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In 2011 the long-time dictator of Libya, Muammar Gadhafi, was overthrown with the help of UK and other western armed forces. The country has been plagued by division and conflict ever since.

Since around 2015, the country has been split into eastern and western factions, each having rival governments backed by various militia groups.

In late 2020 the warring sides agreed to a ceasefire, and a Government of National Unity was formed in early 2021 to lead Libya until elections could be held in December 2021. However, those elections did not go ahead. 

Libya remains divided between the eastern-based Government of National Stability, led by Osama Hamada, and the UN-backed Government of National Unity, led by Abdul Hamid Dbeibeh, based in Tripoli in the west.

The UK Government has called on Libya’s leaders and power brokers to engage with the UN Secretary-General’s Special Representative, Abdoulaye Bathily, to reach a political agreement for elections.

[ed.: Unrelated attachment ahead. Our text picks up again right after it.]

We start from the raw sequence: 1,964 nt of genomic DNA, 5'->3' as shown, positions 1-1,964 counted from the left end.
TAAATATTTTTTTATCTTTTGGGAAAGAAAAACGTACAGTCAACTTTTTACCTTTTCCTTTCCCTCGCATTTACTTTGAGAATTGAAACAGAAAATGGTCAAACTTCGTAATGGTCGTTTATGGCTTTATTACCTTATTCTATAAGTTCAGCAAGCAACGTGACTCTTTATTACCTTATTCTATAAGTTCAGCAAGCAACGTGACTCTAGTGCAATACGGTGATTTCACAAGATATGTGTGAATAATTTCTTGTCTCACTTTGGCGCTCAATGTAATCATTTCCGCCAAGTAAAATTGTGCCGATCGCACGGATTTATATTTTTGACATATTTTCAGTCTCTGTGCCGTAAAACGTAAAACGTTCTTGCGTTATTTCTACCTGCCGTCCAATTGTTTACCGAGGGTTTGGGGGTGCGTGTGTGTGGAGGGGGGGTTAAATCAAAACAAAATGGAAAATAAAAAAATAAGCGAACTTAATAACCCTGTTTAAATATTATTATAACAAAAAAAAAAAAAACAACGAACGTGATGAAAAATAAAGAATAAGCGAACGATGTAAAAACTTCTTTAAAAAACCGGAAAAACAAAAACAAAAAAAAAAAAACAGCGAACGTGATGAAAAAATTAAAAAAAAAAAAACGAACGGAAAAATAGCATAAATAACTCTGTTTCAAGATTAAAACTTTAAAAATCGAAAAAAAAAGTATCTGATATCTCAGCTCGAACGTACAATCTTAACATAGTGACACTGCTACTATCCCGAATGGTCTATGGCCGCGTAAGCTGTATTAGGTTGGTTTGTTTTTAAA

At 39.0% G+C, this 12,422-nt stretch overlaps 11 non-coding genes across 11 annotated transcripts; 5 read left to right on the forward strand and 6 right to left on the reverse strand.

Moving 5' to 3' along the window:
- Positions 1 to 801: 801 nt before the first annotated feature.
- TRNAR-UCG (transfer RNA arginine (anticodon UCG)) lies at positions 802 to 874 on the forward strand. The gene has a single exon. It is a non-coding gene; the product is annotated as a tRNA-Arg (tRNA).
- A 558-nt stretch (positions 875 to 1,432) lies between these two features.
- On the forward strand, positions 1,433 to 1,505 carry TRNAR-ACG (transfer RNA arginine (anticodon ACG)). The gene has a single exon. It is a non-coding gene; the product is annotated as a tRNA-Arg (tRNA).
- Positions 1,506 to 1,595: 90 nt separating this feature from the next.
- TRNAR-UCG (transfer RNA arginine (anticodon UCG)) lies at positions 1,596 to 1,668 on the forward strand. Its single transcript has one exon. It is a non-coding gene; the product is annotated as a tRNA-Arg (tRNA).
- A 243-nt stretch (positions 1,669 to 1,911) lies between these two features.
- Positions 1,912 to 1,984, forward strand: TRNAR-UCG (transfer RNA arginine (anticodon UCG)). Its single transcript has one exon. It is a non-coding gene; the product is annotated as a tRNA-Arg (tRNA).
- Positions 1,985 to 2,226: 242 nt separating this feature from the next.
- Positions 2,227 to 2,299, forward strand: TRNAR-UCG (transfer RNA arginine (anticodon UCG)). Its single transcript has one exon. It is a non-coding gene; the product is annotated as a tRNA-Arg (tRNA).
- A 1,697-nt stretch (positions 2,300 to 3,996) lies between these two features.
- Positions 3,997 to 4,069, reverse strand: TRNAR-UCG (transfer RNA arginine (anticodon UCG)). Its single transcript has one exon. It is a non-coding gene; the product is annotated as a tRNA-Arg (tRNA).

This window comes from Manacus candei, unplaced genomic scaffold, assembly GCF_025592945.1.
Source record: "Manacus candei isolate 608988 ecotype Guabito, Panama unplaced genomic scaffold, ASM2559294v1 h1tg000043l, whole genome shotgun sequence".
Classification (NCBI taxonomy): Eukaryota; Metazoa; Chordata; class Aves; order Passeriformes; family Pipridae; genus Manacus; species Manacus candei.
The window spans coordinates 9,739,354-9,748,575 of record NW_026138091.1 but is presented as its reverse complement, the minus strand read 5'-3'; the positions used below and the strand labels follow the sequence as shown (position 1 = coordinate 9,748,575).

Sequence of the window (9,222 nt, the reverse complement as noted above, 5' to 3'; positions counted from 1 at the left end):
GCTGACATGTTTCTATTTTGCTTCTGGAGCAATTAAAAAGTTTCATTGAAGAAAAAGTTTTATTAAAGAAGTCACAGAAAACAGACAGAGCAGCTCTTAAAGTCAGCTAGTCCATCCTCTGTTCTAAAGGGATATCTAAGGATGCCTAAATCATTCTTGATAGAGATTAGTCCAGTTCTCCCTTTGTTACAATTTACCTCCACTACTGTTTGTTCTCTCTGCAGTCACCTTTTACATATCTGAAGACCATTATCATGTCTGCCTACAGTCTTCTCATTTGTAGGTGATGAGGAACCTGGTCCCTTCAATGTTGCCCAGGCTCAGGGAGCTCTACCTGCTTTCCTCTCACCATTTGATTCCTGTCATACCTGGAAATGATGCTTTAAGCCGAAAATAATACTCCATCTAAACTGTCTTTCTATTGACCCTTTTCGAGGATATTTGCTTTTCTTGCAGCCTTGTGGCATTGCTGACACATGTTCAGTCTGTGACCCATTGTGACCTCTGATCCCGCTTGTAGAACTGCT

In June 2023, a committee drawn from the rival legislative bodies, known as the 6+6 committee (or the House of Representatives and High State Council joint committee) agreed on draft laws for presidential and parliamentary elections. The elections have yet to be scheduled.

On 13 September 2023, the UK announced up to £1 million in response to the Libyan floods but increased this to a £10 million package to respond to both the floods in Libya and the earthquake in Morocco. The United States has announced US$11 million (around £9 million) in its response. On 14 September, the UN launched an appeal for US$71 million (around £58 million) to support up to 250,000 affected by the floods for a three-month period. This is around 30% funded, as of 10 October 2023.

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